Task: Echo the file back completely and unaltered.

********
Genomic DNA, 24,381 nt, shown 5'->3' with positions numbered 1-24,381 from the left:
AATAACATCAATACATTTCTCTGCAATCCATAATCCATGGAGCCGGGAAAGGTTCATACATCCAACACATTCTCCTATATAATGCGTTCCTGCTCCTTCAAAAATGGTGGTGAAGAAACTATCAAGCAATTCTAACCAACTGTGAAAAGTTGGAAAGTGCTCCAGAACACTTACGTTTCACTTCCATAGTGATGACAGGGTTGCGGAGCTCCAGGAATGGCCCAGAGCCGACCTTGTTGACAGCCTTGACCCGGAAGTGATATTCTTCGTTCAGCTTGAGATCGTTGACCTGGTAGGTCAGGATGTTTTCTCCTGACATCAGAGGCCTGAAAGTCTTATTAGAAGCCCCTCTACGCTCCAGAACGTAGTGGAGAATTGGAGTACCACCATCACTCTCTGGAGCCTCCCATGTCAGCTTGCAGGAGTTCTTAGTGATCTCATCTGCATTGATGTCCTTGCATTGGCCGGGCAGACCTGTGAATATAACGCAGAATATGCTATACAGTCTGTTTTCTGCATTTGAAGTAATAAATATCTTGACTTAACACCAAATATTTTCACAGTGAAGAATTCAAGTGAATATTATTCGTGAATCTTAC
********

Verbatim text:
Genomic DNA, 24,381 nt, shown 5'->3' with positions numbered 1-24,381 from the left:
AATAACATCAATACATTTCTCTGCAATCCATAATCCATGGAGCCGGGAAAGGTTCATACATCCAACACATTCTCCTATATAATGCGTTCCTGCTCCTTCAAAAATGGTGGTGAAGAAACTATCAAGCAATTCTAACCAACTGTGAAAAGTTGGAAAGTGCTCCAGAACACTTACGTTTCACTTCCATAGTGATGACAGGGTTGCGGAGCTCCAGGAATGGCCCAGAGCCGACCTTGTTGACAGCCTTGACCCGGAAGTGATATTCTTCGTTCAGCTTGAGATCGTTGACCTGGTAGGTCAGGATGTTTTCTCCTGACATCAGAGGCCTGAAAGTCTTATTAGAAGCCCCTCTACGCTCCAGAACGTAGTGGAGAATTGGAGTACCACCATCACTCTCTGGAGCCTCCCATGTCAGCTTGCAGGAGTTCTTAGTGATCTCATCTGCATTGATGTCCTTGCATTGGCCGGGCAGACCTGTGAATATAACGCAGAATATGCTATACAGTCTGTTTTCTGCATTTGAAGTAATAAATATCTTGACTTAACACCAAATATTTTCACAGTGAAGAATTCAAGTGAATATTATTCGTGAATCTTAC